I have learned a lot in the last year. I have constantly been challenged to operate out of my comfort zone. Sometimes I have participated willingly and other times needed to be dragged out of that comfy place. I am forever in debt to the people who were patient enough to help coax me out of that place of comfort with kindness and compassion. If I am constantly in that comfort zone and experiencing life from that perspective I am missing out on some wonderful opportunities and experiences. I never would have met the wonderful man who brings so much joy, laughter and love to my life. There are so many people and experiences I would have missed and let me say that each person and experience has helped shape the person I am becoming. I guess what it all boils down to is that life is short, shorter for some than others, so take a walk outside your comfort zone and see what the world has to offer. The only thing that creates that zone is fear. Find out what those fears are and face them head on. My way of doing this is asking myself what is the worst thing that could happen. Nine times out of ten it is worth the risk. So are you going to hide from life because ten percent of the time things don’t work out so well? Be honest with yourself and others, treat yourself and others with kindness and compassion. Notice that I put you first!
Love and peace to all of you
aka Miss Daisy
2 thoughts on “Comfort Zones and Risks”
Thank you for your kind words Bill! My hope for you is that only the positive memories of both relationships will guide you on the newest stage of your life. Loss is hard but not having anything to lose is much harder. Blessings, Donna
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First of all, that’s a gorgeous picture.
Secondly, it’s interesting that you ask yourself what the point of your blog is and then you ask whether it matters if there even is a point. Most people just ask themselves what is the meaning of life and get stuck with it. It’s equally interesting, to me anyway, that you go on to mention you are writing after taking a trip down memory lane with your sister. I lost my first wife to cancer in 2004 and all the feelings which you express above are very familiar to me. When I visit members of her family and we talk about the old times I come home brimming with thoughts and reminiscences. The effect on me is often profound and to a point, life-changing. She remains a positive and inspiring women even after death and I’m sure you have similar thoughts about your husband.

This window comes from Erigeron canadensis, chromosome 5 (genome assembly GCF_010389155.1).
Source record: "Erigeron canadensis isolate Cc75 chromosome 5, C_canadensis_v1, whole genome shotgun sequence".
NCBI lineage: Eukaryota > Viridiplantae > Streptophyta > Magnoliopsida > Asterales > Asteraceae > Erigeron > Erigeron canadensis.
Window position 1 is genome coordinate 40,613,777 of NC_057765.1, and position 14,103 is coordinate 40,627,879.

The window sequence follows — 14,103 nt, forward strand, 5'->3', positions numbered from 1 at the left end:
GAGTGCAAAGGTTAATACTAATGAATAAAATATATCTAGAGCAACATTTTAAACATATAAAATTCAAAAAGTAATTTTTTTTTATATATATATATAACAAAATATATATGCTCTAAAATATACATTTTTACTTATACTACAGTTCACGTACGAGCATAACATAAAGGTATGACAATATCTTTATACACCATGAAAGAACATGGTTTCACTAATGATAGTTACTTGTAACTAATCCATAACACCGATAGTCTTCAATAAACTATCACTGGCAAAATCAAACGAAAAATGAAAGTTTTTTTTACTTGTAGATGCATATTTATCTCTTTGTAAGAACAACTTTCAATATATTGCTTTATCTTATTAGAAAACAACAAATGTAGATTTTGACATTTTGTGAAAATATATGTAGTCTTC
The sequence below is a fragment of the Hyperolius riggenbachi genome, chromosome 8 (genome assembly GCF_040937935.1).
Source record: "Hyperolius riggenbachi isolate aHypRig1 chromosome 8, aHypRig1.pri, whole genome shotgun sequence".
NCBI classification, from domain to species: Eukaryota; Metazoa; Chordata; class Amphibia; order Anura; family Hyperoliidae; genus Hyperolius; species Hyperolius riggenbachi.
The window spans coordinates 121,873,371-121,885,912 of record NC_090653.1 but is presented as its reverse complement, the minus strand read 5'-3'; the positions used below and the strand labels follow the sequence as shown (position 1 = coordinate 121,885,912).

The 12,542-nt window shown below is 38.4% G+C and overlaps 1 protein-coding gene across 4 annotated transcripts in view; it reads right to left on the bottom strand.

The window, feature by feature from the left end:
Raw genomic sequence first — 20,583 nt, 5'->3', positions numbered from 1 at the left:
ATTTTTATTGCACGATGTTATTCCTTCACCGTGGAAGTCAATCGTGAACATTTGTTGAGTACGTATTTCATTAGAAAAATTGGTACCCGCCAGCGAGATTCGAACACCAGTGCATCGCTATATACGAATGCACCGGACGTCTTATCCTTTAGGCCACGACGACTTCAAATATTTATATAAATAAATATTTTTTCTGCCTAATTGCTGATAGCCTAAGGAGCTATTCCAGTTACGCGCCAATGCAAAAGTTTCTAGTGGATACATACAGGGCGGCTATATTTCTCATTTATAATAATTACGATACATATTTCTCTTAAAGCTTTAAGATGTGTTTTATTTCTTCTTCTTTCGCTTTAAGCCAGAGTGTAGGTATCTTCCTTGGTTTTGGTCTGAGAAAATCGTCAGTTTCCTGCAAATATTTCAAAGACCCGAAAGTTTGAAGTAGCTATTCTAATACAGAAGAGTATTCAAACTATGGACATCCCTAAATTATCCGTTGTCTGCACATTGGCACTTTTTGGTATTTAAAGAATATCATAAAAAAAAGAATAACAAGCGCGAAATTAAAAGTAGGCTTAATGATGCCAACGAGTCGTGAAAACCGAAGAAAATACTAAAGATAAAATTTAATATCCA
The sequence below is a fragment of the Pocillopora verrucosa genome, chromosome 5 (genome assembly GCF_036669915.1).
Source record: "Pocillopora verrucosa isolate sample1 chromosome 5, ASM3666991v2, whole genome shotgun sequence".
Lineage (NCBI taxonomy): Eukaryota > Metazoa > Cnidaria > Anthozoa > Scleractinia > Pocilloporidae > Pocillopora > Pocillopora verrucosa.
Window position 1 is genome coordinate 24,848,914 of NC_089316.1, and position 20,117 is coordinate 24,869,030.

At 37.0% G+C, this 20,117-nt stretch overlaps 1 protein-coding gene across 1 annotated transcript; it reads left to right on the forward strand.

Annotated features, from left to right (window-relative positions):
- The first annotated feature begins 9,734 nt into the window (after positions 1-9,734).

I do however experience a similar reaction when something jolts my memory about my second, now ex-wife, from whom I separated in April 2014 after I discovered she was having an affair. The thoughts in this instance though are very negative and have an adverse affect on myself and those around me. What makes it worse is that I discovered last year that the person she had the affair with is my next door neighbour’s son. They now live together with their child. After I confronted them in the neighbour’s garden last year and expressed my disgust (rightly or wrongly, feel free to judge), the neighbour – a 60+ year old widow – has put her house up for sale and is moving out; imminently I hope. With her departure I am confident I will not endure the constant negative feelings I experience just by seeing her.
So the point I am trying to make myself is that someone we used to love and lost while we still loved them can still be a tremendously positive influence in our lives, long after they departed, so I hope you take that inspiration to continue setting off on bold adventures outside of your comfort zone – I know I did after I lost her.
And finally, thank you for this because I haven’t written anything for a long time either. I rather felt I couldn’t do justice to my blog without writing about the events of 2016 and my neighbour but I just couldn’t get round to it. Perhaps in this response I have finally been able to get it off my chest and with the neighbour’s departure it will definitely be time to move inspired by the positive only!
PS…I see you’re in Canada. I just finished Alice Munro’s collection of short stories entitled Runaway which is all very Canadian. A good read.